Objective: There has been increased in vitro testing for possible degradation of resin composites and composite/dental tissue interfaces after bacterial challenge. Sample sterilization/disinfection is usually performed by immersion in ethanol or mild irradiation, with the unverified assumption that other methods would degrade the composite. We have systematically characterized surface modification of a composite sterilized with a number of methods, to test that immersion in ethanol is the only method that does not notably induce composite surface degradation.
Methods: Light-cured FiltekTMLS (3M-ESPE) discs were sterilized by autoclaving (44min, 122.7oC, 22.6psi), X-Ray (90min, 120kV), O2-, Ar cold-plasma (45min), or 70%-ethanol (1min). Samples with or without sterilization were incubated in media for 3 days. Negative controls were run by adding thymol (0.25%). The absence of colony growth on blood-agar plates assessed sterilization effectiveness. Samples were characterized by visual inspection (optical and SEM), wettability (water contact angle), microhardness, and chemical analysis (Diffusive-Reflectance FT-IR and EDS). Statistical differences were calculated using ANOVA-Tables with appropriate post-hoc tests. Positive controls were samples sterilized by different methods, incubated with dental plaque samples, in a biofilm reactor.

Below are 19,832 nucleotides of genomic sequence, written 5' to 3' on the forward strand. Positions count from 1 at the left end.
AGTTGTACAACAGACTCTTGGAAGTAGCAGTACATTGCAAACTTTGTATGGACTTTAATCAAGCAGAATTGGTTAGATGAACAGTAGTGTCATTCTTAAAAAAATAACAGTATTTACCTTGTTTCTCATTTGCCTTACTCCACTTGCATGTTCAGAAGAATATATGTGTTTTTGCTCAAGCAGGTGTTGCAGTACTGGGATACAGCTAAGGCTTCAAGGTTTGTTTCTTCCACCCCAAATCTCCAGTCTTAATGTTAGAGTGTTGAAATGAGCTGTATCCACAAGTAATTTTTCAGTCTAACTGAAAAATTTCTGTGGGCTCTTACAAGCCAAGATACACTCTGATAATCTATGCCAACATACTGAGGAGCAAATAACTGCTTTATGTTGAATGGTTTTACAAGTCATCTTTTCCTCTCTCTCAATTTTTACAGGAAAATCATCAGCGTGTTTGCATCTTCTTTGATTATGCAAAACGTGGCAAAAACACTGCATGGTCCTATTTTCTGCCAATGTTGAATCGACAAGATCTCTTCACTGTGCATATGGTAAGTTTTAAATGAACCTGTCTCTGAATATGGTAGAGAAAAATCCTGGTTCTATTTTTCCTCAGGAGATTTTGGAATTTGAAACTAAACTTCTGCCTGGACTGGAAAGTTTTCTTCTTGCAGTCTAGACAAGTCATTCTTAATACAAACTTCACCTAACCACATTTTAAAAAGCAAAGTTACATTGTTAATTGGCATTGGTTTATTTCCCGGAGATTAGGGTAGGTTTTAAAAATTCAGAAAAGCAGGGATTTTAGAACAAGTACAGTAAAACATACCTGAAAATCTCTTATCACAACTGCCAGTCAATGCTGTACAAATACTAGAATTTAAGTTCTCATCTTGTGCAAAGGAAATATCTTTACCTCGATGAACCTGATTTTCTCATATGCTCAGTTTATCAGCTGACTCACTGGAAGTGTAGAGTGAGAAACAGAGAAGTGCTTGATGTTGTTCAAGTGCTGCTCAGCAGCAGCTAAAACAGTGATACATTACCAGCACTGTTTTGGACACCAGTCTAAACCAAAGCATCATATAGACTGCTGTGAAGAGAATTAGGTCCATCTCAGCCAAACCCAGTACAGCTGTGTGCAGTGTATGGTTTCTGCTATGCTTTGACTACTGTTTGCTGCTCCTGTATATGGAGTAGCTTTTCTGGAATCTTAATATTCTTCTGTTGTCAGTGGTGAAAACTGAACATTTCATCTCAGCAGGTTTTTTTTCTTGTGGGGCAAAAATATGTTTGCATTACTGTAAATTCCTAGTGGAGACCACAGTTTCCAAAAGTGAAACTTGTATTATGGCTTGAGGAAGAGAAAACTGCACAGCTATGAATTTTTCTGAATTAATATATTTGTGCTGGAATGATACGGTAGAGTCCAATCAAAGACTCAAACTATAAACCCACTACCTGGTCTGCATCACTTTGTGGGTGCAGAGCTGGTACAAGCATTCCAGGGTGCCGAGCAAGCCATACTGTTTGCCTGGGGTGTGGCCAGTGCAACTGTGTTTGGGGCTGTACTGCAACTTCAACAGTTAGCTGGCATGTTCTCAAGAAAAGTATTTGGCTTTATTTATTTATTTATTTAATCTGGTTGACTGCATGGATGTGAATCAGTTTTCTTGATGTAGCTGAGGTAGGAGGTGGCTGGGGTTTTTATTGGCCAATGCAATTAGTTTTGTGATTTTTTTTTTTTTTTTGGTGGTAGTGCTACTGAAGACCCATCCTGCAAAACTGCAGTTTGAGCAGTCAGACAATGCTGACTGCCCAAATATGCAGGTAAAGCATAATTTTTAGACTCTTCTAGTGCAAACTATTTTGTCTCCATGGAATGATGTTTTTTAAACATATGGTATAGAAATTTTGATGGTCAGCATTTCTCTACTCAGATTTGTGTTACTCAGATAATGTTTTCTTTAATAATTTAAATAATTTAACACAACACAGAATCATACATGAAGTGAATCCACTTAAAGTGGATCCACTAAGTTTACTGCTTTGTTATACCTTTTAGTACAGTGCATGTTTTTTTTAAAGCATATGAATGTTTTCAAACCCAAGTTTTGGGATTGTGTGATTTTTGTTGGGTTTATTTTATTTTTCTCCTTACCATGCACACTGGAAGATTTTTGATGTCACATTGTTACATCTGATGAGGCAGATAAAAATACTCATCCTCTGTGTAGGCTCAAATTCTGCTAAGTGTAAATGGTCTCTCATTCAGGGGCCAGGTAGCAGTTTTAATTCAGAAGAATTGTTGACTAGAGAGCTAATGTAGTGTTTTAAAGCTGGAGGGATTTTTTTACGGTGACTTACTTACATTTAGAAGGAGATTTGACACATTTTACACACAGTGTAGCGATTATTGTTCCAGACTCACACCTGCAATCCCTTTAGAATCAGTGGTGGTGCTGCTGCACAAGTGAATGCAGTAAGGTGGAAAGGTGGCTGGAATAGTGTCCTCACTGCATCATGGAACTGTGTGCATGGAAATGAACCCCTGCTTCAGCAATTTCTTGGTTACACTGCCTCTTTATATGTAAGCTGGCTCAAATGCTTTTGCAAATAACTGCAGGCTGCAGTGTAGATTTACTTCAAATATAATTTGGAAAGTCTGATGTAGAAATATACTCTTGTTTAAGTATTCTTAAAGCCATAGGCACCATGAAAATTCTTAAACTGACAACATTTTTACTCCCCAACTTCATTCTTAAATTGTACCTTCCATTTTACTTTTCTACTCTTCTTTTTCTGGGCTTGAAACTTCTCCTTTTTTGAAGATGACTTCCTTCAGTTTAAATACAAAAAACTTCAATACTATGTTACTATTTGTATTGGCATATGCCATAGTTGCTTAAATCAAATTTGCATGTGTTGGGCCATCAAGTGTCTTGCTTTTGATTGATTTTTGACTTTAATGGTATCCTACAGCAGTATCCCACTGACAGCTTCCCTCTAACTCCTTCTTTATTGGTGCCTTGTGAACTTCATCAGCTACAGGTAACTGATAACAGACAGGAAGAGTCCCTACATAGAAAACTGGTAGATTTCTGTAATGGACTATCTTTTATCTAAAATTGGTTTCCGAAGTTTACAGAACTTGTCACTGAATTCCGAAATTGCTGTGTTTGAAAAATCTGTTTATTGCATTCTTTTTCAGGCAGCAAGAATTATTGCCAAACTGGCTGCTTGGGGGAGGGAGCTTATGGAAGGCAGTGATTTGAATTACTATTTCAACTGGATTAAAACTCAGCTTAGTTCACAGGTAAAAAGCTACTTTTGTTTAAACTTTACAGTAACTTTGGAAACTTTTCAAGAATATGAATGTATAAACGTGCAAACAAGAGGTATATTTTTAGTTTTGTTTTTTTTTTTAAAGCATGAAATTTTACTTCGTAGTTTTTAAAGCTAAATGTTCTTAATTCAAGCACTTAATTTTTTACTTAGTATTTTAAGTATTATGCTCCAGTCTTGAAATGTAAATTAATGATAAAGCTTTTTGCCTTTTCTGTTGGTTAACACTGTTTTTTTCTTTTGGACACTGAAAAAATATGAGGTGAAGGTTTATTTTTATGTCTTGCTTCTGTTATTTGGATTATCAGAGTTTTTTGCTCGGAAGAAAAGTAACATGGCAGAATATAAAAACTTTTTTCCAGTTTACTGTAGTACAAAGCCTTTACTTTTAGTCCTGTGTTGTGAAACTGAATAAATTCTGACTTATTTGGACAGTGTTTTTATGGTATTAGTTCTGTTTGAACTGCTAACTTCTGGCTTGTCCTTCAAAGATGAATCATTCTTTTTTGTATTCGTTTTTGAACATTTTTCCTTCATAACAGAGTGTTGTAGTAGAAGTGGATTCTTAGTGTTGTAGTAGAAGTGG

Results: Microhardness was significantly increased in all samples, including negative controls. Wettability was significantly modified by all sterilization methods except for immersion in ethanol. Cold plasma was the method that induced most dramatic surface modifications, i.e. notable wettability increase, surface roughening, and increasing of –CH groups. Material properties of the negative controls were not altered by thymol. No sterilization method altered the species composition of biofilms grown from plaque.
Conclusions: Disinfection with 70%-ethanol was the only method studied here that did not affect surface properties. Moreover, any residual bacterial remaining after ethanol treatment were overwhelmed when disks were incubated with dental plaque. This suggests that ethanol may be the best method for disinfecting composites before bacterial degradation experiments.
Supported by NIH-RO1DE021366.
Keywords: Bacterial, Composites, Disinfection/sterilization, Methodology and Surfaces
See more of: Dental Materials 7: Polymer-based Materials-Physical Properties and Performance